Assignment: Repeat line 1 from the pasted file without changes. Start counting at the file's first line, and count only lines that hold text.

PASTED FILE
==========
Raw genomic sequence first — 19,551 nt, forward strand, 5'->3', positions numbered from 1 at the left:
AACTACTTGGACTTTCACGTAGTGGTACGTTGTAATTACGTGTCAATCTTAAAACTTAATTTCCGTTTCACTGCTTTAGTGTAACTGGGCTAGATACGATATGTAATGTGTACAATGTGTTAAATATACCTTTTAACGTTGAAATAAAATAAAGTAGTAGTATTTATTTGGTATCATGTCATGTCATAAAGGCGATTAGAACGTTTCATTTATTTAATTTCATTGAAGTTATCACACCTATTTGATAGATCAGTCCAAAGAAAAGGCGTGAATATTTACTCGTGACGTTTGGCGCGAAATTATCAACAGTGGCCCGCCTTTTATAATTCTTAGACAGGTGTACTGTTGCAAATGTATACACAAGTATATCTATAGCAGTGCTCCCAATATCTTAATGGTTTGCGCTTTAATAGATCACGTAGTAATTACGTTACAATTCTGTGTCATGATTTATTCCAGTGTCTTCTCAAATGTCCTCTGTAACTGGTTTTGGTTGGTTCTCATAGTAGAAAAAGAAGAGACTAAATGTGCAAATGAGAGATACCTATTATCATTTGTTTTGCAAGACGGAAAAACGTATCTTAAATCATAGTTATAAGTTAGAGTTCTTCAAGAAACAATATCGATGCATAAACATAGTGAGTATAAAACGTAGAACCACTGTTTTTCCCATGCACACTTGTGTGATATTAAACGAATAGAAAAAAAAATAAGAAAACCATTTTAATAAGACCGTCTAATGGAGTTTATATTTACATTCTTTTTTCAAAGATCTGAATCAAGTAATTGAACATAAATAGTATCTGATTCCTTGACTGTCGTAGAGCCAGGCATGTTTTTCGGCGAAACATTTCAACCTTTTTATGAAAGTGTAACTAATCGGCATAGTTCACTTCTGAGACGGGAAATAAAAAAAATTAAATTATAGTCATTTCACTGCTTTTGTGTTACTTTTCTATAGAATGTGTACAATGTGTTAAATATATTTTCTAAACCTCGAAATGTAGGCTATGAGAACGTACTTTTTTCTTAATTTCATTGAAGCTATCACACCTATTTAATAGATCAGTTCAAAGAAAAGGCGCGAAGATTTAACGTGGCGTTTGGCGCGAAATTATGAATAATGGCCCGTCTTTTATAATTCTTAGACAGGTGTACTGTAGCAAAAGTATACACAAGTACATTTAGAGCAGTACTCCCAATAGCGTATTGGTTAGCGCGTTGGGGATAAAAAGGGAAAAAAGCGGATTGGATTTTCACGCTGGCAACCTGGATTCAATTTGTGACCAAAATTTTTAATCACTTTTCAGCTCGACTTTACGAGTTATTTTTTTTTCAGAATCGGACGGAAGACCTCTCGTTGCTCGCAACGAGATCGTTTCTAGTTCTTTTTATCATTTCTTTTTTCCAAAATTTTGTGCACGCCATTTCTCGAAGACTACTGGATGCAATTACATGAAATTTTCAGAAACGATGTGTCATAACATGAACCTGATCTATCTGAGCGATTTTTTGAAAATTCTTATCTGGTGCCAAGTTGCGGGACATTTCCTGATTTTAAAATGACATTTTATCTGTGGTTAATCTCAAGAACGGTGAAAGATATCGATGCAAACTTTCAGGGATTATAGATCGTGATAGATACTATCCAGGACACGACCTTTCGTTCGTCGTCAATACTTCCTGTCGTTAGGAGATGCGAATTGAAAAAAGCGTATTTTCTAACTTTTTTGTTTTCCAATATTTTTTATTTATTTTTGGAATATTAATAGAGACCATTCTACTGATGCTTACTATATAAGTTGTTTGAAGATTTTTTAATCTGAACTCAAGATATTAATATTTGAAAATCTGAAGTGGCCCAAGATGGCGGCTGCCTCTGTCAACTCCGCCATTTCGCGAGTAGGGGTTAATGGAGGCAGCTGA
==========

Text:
Raw genomic sequence first — 19,551 nt, forward strand, 5'->3', positions numbered from 1 at the left: